The Russian mobilization was swifter than envisaged by German plans, aided by the fact that two fifths of the Russian army were already stationed in the west before the war started, and both I and II Russian armies were ready for deployment by mid August 1914. On paper the Russian forces, at 208 infantry battalions and 228 cavalry squadrons, facing just 100 battalions of the German VIII army in East Prussia, were well placed to attack westward as envisaged by the Russian “Plan 19”. Early indications were that the Russians would do well and first contact,in the Gumbinen area was a victory for the Russians. Prittwitz, the commander of VIII army lost his nerve and planned a withdrawal. He was sacked and replaced by Hindenberg and his chief of staff, Ludendorf.
On the 27th of August confused contact between Samsonov’s II army and the Germans led to the Russians completely misreading the tactical situation and blundering forward and opening a flank to encircling German forces led by two of the German’s most able commanders, Francois and Mackenson. By the 28th Russian withdrawal was impossible. II army was destroyed and over 100,000 Russian prisoners were taken and only a 10,000 escaped to withdraw across the border . Samsonov alone in the woods,shot himself,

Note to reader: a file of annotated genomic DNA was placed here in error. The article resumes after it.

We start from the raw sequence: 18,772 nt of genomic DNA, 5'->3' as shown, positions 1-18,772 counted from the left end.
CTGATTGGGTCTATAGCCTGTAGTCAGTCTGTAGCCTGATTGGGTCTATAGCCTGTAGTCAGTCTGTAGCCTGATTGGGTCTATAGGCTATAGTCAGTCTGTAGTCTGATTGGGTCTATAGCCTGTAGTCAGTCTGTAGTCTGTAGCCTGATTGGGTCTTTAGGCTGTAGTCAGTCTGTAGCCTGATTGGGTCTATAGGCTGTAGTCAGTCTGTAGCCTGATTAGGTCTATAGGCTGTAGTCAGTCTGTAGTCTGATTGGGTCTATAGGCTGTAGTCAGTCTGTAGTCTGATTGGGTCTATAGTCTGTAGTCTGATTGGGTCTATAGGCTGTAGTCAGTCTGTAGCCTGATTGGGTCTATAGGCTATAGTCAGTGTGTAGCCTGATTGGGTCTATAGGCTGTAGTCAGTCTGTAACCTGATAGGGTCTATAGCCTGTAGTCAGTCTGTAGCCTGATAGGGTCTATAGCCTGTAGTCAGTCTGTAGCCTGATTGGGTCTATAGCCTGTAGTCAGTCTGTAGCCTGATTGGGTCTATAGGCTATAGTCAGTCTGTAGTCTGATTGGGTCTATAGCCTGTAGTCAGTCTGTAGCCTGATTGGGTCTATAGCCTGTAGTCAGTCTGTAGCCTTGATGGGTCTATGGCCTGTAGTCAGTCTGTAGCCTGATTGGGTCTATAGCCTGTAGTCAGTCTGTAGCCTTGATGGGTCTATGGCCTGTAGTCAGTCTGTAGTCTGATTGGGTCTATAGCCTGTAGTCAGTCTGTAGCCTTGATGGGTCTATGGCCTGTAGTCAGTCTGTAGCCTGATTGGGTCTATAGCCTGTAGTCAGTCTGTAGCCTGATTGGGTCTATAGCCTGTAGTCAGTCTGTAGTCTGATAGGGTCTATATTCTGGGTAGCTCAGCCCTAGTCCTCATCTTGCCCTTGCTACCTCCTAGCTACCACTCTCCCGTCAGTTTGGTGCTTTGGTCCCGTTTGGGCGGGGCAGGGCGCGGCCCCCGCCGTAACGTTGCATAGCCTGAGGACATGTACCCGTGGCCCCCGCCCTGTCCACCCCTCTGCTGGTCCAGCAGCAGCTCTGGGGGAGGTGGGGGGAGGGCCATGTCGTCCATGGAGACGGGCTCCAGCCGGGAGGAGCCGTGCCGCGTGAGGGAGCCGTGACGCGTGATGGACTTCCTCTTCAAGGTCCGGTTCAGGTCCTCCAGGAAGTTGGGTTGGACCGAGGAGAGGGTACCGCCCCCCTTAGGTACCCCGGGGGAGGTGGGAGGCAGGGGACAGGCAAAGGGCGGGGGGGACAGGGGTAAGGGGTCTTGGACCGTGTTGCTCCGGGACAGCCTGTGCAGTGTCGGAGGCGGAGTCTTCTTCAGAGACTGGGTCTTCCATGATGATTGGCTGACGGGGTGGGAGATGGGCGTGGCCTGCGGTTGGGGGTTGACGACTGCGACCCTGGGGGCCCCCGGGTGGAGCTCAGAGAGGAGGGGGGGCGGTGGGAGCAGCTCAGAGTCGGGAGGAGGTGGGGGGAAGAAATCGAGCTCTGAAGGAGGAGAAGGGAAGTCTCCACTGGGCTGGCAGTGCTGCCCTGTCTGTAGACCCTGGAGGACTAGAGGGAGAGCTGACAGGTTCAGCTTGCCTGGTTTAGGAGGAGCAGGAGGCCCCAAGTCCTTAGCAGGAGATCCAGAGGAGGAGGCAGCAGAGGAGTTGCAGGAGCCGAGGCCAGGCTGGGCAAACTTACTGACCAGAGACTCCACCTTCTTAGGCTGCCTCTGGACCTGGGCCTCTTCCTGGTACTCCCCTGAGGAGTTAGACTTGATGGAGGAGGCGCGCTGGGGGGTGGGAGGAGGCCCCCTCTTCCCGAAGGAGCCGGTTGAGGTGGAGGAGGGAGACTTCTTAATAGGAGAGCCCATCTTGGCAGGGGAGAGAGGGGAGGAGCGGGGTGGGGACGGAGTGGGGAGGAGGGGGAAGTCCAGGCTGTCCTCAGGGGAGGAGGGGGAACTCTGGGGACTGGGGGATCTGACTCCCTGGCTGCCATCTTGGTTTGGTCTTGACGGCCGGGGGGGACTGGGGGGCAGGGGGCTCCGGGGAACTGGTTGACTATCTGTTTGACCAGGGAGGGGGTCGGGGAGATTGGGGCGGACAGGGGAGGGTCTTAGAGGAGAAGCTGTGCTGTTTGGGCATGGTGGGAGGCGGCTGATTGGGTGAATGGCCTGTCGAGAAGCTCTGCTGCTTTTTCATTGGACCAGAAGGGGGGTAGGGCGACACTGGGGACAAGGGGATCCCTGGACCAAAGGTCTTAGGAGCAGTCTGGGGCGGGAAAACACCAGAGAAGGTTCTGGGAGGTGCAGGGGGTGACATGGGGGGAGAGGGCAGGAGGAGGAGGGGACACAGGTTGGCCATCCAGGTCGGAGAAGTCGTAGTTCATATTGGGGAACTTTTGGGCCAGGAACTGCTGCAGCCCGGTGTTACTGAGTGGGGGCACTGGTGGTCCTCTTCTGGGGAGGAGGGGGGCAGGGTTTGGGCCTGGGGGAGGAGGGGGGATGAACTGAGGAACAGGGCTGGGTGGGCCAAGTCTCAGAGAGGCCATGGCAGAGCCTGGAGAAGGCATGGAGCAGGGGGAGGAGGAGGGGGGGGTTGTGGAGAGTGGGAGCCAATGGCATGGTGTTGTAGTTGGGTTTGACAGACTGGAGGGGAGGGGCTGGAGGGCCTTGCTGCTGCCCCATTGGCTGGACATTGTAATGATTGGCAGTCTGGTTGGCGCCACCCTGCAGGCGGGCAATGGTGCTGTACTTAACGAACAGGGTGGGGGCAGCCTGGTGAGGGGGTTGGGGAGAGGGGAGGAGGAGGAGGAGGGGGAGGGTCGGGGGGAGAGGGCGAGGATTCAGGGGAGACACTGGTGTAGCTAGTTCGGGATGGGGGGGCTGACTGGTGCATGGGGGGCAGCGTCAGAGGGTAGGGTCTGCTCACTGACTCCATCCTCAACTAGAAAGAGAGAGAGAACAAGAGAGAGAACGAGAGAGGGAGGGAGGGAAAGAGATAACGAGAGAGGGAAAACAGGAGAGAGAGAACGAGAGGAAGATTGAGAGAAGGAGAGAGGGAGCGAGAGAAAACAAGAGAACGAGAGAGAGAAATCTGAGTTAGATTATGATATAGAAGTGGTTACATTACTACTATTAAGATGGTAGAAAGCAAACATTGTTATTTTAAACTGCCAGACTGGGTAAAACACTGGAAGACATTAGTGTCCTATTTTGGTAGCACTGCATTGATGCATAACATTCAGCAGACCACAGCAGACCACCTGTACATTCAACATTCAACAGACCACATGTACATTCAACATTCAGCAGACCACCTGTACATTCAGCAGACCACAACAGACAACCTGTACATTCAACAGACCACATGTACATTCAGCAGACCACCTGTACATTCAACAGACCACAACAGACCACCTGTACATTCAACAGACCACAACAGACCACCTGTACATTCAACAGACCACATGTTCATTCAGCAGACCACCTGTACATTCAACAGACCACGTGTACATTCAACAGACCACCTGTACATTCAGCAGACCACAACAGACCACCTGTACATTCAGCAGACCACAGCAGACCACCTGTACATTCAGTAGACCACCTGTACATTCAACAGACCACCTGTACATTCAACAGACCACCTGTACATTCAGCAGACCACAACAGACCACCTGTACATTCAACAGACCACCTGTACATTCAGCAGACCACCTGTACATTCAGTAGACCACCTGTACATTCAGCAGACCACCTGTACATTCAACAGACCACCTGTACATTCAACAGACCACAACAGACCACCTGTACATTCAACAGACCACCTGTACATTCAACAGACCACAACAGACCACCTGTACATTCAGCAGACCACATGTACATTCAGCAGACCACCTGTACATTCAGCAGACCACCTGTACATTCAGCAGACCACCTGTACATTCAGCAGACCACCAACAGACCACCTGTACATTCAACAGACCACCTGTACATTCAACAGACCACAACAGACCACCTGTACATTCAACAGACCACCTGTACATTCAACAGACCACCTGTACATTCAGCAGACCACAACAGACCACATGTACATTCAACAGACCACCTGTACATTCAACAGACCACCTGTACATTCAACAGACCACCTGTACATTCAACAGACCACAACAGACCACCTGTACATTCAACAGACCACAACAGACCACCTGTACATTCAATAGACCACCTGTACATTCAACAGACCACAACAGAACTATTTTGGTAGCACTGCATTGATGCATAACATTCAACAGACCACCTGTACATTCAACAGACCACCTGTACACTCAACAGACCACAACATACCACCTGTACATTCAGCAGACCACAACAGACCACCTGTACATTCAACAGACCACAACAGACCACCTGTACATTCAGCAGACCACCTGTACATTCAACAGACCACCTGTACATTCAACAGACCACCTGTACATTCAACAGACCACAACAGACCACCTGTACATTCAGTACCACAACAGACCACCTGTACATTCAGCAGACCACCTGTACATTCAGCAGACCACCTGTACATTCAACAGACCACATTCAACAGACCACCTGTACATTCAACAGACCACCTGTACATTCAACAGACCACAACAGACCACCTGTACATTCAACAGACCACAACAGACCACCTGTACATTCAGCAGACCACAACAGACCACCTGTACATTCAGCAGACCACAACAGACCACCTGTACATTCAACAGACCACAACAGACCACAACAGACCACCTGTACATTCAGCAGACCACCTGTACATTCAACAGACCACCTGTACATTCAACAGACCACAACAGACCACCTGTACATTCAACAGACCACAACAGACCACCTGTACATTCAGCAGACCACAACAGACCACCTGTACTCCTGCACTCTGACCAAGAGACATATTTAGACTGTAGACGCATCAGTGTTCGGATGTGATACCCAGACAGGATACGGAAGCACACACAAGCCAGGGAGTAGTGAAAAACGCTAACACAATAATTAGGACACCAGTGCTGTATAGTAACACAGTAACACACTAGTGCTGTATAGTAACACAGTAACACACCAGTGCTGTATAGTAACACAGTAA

Ludendorf then turned his attention to Rennenkamp’s I army and in the battle of the Masurian lakes confused fighting led to a German tactical success with 30,000 Russians taken prisoner and the successful withdrawal of the I army back across the border.
Ludendorf would laud these actions as great strategic successes but the reality was that German staffing and command and control told against Russian inactivity and poor leadership, and the victories were only tactical. The Russians would soon launch new attacks on East Prussia. What was shown was that frontal attacks were inevitably costly failures and circling flank attacks would set the pattern for fighting for 1914 and 1915. Unlike the Western front the Eastern front, as in the Second World War, would be dominated by the vast open space of Eastern Europe. Trenches would be few and the war would remain one of maneuver
Ludendorf wanted to show the Eastern front as a decisive area of action to counter the view of Falkenheyn that the war could only be won once the British army in Flanders, on the Western front, was destroyed. (This view was mirrored by Douglas Haig who argued, correctly, that only the defeat of the German army in Flanders could end the war).